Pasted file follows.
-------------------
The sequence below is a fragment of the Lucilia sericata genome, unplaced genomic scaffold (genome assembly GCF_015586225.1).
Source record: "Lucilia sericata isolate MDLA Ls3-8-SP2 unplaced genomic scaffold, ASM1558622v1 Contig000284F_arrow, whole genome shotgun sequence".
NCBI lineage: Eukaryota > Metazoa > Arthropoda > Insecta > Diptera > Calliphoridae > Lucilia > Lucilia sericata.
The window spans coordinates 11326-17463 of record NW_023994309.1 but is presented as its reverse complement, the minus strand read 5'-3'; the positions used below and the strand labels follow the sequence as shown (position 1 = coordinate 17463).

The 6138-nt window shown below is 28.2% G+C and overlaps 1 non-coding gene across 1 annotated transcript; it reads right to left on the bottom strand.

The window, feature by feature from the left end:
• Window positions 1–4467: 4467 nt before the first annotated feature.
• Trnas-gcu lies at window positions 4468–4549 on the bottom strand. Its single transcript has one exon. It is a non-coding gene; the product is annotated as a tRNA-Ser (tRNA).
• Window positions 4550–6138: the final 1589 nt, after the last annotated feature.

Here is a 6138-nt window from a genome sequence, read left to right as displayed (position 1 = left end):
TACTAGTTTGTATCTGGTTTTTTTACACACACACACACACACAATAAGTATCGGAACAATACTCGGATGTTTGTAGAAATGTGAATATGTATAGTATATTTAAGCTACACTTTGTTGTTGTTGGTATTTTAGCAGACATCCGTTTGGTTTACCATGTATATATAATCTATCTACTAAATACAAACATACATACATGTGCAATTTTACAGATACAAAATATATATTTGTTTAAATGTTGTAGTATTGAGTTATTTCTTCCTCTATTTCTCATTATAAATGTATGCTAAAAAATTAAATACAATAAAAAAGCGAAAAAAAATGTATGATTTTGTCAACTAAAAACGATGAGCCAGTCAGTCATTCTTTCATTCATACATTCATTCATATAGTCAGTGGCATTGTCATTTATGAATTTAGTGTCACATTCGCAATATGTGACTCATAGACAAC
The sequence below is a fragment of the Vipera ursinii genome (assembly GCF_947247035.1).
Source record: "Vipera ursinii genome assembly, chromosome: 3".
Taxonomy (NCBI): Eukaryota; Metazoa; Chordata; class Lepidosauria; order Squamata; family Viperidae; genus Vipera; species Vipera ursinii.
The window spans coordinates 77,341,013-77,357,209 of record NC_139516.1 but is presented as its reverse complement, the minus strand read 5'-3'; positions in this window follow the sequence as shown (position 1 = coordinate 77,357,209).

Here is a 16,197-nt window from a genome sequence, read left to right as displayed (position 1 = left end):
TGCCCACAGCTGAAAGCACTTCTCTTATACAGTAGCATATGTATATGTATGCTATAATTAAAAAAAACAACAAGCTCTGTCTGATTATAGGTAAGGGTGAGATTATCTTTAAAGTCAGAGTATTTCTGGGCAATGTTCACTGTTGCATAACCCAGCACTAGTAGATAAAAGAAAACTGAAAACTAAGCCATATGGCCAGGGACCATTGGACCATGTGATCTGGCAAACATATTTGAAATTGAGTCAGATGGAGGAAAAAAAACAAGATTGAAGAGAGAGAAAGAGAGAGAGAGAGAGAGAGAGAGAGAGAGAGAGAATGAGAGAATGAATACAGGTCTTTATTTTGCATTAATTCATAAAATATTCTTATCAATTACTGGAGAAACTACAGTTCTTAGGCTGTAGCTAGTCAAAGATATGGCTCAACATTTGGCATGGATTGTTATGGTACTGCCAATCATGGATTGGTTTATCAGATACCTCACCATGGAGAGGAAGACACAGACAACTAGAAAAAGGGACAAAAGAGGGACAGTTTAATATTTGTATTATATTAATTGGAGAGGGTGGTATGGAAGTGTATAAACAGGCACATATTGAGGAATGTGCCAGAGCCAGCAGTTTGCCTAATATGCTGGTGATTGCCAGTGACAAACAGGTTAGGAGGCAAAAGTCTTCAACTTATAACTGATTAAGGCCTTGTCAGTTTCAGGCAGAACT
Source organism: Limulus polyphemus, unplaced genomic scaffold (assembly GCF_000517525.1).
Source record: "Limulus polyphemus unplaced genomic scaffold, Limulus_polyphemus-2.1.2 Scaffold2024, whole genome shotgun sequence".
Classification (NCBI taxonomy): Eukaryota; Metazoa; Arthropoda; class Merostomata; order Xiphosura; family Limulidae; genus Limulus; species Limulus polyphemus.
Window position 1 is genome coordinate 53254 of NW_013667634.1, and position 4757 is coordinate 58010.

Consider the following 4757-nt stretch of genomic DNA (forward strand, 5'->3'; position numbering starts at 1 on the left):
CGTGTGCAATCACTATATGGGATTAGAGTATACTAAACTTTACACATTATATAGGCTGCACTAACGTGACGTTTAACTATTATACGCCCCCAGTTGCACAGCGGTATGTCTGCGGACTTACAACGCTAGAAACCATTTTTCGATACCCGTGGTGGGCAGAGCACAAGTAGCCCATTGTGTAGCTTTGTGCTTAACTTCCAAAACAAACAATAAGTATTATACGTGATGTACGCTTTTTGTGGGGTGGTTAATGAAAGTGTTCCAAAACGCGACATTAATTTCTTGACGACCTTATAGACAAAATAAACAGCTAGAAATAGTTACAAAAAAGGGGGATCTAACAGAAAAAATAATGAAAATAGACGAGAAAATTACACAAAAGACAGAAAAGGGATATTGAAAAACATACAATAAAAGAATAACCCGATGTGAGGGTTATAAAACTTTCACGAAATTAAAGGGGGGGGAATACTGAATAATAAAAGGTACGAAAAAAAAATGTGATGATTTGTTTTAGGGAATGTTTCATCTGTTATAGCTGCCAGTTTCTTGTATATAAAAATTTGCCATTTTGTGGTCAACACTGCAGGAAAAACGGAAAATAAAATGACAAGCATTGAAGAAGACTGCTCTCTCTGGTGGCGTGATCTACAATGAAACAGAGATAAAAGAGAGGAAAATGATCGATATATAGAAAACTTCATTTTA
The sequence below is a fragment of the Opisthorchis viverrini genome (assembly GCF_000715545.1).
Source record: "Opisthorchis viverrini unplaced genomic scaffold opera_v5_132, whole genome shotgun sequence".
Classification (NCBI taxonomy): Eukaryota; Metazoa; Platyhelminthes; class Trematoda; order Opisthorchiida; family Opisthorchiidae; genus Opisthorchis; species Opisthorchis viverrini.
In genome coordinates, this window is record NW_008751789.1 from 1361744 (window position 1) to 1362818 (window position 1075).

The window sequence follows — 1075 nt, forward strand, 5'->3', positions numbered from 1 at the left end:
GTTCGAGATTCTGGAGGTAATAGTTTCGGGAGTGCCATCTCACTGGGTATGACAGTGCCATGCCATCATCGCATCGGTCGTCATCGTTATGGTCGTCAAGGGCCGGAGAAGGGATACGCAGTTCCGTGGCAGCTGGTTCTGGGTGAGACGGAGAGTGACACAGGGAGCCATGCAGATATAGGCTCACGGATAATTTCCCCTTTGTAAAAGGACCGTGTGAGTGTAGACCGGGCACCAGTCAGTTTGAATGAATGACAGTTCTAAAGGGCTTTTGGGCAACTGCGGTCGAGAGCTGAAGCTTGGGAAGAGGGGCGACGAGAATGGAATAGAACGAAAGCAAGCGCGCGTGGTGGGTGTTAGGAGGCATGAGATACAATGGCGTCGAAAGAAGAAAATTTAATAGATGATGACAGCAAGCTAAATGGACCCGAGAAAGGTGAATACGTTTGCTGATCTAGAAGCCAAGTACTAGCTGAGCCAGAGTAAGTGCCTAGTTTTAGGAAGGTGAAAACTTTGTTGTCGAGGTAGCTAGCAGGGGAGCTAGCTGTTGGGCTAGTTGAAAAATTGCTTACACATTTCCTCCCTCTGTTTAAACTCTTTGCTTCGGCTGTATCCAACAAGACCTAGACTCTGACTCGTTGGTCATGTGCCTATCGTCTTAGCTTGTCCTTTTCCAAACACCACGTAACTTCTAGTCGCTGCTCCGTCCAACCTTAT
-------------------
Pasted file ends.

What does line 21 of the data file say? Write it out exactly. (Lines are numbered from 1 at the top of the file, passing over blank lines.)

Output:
Window position 1 is genome coordinate 53254 of NW_013667634.1, and position 4757 is coordinate 58010.